(Original post by MissingPhoton)
    Chemical Biology. Neurodegenerative disease and neurotherapeutics.

    The realisation that the clinic is an incredible distance from the lab and that really, the end goal in medical science is to help people, the amount of work that actually gets done in a lab that genuinely impacts peoples lives is trivial.

    I realise that that may sound counter to my previous message, but there's a little more to it. To be able to effectively treat a disease/ come up with a new drug/ manage a patient's weird symptoms/understand why some drugs work and which ones to use etc requires an exquisite knowledge of the underlying pathology of the disease, yes... but also necessitates the use of some of the mental acrobatics that you learn to do when doing hard science. That is to say, the skills one gets from doing an experimental discipline are, in my opinion as important as those learned in plain medicine when it comes to actually being a useful medic.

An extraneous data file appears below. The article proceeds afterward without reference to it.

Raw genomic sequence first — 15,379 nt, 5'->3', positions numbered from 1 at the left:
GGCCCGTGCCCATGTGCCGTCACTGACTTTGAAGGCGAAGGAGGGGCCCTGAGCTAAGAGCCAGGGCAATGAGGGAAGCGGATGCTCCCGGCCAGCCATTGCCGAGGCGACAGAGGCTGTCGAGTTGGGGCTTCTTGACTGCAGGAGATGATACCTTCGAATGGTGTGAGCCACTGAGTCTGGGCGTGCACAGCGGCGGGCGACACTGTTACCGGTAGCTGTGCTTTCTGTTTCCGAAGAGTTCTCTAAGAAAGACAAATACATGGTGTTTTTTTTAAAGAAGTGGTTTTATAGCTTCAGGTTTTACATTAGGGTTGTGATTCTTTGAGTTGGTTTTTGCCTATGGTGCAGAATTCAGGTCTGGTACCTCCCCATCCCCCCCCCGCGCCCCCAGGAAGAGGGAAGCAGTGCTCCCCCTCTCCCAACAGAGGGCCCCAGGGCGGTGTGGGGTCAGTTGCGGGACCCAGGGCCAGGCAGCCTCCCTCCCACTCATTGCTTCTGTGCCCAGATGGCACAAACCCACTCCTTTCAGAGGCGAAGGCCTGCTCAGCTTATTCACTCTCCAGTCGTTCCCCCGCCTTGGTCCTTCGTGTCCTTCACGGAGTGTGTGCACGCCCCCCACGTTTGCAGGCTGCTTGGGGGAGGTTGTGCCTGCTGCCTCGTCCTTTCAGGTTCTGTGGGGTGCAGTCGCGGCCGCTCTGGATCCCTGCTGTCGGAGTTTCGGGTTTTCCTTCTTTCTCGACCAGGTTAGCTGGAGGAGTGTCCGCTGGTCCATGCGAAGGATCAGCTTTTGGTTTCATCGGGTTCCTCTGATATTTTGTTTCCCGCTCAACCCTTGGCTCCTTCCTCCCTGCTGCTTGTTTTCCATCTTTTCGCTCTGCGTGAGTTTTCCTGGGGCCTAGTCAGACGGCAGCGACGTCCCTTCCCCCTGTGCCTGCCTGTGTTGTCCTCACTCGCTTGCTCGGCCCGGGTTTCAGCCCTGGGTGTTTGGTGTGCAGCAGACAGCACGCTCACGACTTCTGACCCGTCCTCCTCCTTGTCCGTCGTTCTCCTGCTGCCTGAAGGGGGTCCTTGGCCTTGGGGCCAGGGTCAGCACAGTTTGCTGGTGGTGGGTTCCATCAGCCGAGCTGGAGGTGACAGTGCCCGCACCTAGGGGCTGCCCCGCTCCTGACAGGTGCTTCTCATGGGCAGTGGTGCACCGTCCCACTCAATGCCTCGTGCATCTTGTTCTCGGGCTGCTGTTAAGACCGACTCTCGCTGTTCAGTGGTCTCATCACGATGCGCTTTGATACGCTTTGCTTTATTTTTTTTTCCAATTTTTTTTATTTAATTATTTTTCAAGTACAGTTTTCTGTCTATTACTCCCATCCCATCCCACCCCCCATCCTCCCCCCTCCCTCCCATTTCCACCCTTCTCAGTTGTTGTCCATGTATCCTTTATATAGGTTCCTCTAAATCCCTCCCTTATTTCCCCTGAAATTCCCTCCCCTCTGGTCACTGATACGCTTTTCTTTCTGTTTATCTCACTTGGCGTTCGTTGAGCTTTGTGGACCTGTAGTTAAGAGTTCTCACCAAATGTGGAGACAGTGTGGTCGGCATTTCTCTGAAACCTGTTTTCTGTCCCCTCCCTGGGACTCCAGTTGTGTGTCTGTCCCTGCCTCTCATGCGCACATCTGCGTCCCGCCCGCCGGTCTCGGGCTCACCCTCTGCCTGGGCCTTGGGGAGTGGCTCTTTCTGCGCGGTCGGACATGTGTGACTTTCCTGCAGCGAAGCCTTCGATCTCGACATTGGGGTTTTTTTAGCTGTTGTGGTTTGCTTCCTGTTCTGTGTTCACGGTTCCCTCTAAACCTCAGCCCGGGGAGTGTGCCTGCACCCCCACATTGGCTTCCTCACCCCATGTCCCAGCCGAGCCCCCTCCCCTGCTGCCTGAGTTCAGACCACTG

Anyway- to answer your question, I want to be useful. Neither plain medicine nor plain research allows me to be that (in my opinion), but both together actually stand a chance.
    OP: In any given year of medical school, there will be many who no interest in research, and that's fine - Being a scientist and scholar is only one of the aims of a doctor (GMC, tomorrows doctors) and you can achieve these competencies without going into an academic career through Audit, quality improvement projects, doing literature review etc. As long as you engage with the curriculum of your medical school and strive to improve your clinical competencies and patient outcomes, no one will chastise you for not wanting to be an academic clinician. Also, many who are initially not interested in research end up doing it - as part of an academic foundation job or intercalated Bsc - someone's interests can change a lot in 5 years!